The past few weeks of news have been full of appalling allegations of sexual impropriety. Even an adult woman stepped forward accusing teeny-bopper Justin Bieber of fathering her baby – and in doing-so doing so put herself in the potential hot-seat for statutory rape. Bieber handled the absurd allegations like a mature adult, and put the matter to rest as nonsense. The accused adults in the other disgusting sexual dramas of the past week have not.
Sexual impropriety is in the news almost every day, and it wouldn’t be so surprising were it not for the power-players involved and the nature of the abuses. No one ever expected to see the legendary Joe Paterno retired from Penn State’s Nittany Lions under such a pall of disgrace. Inaction is Paterno’s crime, failing to take more definitive steps when confronted with a horror story of child sexual abuse. Unrelated, but concurrent news made Herman Cain the subject of allegations for multiple cases of sexual impropriety while employed as the CEO of Godfather’s Pizza. The Cain case may be salacious, but it isn’t nearly as disturbing as what allegedly took place at Penn State.
I suspect both cases have one thing in common: hush-ups by the human resources departments of both institutions.
Employees who work for a large institution believe ‘human resources’ is there to guide and protect them. It’s more accurate to assume the covert mission of human resources is to protect the reputation of the institution they serve – hopefully never needing public relations to put a ‘spin’ on whatever skeletons might be hidden in the corporate closet.
I can’t find it in me to write anything humorous about either of these headline stories. Both are tragic on too many levels to explore. That said, generic sexual misconduct is disgusting enough – but pedophilia is beyond repulsive.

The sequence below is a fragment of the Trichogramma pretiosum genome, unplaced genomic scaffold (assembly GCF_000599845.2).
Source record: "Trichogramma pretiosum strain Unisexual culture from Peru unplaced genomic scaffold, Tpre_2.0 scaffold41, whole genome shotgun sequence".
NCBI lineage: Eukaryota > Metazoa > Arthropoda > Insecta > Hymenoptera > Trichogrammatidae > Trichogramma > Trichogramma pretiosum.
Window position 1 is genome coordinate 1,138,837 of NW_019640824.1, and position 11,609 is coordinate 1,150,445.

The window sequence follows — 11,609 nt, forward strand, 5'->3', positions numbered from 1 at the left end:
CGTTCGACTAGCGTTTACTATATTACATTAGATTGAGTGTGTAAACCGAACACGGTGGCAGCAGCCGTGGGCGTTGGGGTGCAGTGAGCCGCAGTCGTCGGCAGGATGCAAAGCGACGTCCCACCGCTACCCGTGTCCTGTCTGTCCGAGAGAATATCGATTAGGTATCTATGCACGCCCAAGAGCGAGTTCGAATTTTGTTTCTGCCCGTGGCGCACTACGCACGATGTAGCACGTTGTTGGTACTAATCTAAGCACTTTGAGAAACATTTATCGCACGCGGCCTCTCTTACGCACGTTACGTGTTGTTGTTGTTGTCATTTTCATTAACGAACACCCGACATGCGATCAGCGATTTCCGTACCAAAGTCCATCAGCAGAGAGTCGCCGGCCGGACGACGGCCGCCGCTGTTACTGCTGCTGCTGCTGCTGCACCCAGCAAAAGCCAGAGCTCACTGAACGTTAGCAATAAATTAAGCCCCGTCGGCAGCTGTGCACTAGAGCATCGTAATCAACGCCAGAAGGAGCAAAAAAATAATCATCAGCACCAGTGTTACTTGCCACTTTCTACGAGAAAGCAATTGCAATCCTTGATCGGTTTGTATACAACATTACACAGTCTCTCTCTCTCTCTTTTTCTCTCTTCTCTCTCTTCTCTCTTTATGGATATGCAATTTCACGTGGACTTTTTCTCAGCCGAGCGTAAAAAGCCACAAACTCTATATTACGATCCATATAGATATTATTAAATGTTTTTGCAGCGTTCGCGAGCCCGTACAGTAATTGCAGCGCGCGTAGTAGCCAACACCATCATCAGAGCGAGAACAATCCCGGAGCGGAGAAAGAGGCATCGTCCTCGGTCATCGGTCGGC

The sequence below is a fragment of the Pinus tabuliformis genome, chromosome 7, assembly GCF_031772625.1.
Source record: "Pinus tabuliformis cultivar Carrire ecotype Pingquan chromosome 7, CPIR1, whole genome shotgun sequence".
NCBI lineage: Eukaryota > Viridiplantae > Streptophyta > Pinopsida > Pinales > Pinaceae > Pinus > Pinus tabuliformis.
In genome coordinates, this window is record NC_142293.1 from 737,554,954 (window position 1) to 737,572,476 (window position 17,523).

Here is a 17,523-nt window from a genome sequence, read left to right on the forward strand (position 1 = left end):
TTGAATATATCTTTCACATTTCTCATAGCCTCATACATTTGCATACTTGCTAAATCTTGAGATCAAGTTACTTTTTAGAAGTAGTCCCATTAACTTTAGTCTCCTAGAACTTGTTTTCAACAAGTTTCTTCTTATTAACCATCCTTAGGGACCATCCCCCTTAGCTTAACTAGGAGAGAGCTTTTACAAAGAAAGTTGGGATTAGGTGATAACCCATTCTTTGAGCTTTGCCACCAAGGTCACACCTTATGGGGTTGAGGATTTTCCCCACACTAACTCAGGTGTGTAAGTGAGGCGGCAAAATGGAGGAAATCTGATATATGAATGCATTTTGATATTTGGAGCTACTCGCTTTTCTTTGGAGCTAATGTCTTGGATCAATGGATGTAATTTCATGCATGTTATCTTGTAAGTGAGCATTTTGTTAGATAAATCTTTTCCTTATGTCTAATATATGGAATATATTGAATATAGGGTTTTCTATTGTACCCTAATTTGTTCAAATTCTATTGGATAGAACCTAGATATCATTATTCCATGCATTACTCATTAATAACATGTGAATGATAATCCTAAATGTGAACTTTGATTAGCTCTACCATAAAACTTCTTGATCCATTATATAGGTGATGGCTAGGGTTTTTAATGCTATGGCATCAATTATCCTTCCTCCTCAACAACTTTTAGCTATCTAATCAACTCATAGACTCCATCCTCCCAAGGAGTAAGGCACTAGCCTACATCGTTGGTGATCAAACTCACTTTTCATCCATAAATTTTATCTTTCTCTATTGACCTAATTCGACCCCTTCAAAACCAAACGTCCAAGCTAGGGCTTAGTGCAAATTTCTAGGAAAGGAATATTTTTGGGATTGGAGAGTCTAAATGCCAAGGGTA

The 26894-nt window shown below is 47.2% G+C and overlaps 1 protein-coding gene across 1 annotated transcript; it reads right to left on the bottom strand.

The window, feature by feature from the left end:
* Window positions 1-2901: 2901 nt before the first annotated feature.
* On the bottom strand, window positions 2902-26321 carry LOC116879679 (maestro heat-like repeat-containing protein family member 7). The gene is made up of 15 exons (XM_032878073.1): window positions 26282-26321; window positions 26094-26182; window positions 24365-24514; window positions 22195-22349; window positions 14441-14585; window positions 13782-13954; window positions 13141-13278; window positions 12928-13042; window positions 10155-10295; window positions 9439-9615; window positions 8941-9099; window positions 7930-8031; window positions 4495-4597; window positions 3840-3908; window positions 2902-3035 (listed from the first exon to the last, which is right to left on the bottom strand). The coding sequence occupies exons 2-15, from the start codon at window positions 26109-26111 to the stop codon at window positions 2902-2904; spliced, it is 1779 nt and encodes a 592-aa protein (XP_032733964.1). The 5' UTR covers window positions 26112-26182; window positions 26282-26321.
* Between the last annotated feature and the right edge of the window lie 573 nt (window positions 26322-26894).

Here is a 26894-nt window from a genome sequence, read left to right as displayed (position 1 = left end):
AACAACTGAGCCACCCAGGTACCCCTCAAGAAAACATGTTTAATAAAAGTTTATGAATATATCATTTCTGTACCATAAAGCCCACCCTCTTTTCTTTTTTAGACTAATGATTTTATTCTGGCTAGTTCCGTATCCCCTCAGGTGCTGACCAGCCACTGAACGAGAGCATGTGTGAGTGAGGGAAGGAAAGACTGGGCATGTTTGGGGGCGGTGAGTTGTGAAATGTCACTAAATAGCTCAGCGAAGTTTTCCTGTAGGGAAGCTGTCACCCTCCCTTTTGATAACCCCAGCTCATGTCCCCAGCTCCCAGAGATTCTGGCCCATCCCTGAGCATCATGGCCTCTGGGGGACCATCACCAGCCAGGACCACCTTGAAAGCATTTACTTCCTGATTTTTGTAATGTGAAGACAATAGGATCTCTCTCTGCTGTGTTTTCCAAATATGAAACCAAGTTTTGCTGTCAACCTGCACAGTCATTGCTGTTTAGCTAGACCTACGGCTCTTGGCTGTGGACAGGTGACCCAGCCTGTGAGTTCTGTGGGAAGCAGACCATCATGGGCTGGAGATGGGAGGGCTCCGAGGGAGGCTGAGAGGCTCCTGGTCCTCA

Herman Cain’s actions are not proven, but where there’s smoke… That said, Mr Cain’s actions don’t call into question the integrity of all CEO’s any more than it does that of every man or every black man. It’s preposterous to assume a generalization like that.
As a gay man, one concern I have, is the fear that charges leveled against former assistant coach Jerry Sandusky might cause a backlash against the general population of gay men. Sandusky is a pedophile, which is entirely different than being a gay man. Looking back, people were not inclined to believe all female middle-school teachers were sex-offenders when Mary Kay LaTourneau gave birth to a child fathered by one of her students. Clearly the immediate concern is for the victims – however, I hope people, will not, in ignorance equate the Penn Sate scandal with the mainstream gay lifestyle.
I had an experience when I was a little boy where an older teenager molested me. I couldn’t have been more than 7 or 8 years old at the time. Right after it happened, I went home and told my parents. My father went to the teenager’s home and punched-out the kid’s uncle, who was raising the boy. The teenage boy was sent to reform-school. Now I can’t help but wonder if he was acting out of learned behavior at home. I’ll never know. Following the incident I experienced, my reaction was to get fat. Prior to that experience my name used to come over the school’s PA system once a week – “Will Bill Whiting please come to the nurse’s office for underweight check.” I still find it difficult to believe they used to do that. I started to over-eat in an effort to get fat so as to hide myself.
My experience when I was a boy isn’t what made me gay – and it most certainly didn’t turn me into a pedophile. If anything, that experience left me with an extreme discomfort with sexual intimacy I’ve battled most of my life. As an adult, I’ve fended off unwanted advances, but I was better prepared to do so. As a child, I was not.
Herman Cain’s shenanigans were appalling, but not surprising. Pedophilia on the other hand is an inexcusable disorder which psychiatric experts claim is incurable. It is important to stress that pedophilia should not be confused with homosexuality. In point of fact – most pedophiles are heterosexual.
There seems to be an odd kind of similarity between misconduct among politicians and misconduct among sports heroes. Too much power and not enough accountability. But primarily what I’m left with is a sense of horror and compassion for the victims of any and all abuse. The reputation of a corporation or a school is not worth the damage suffered by victims of sexual abuse, especially when they are children.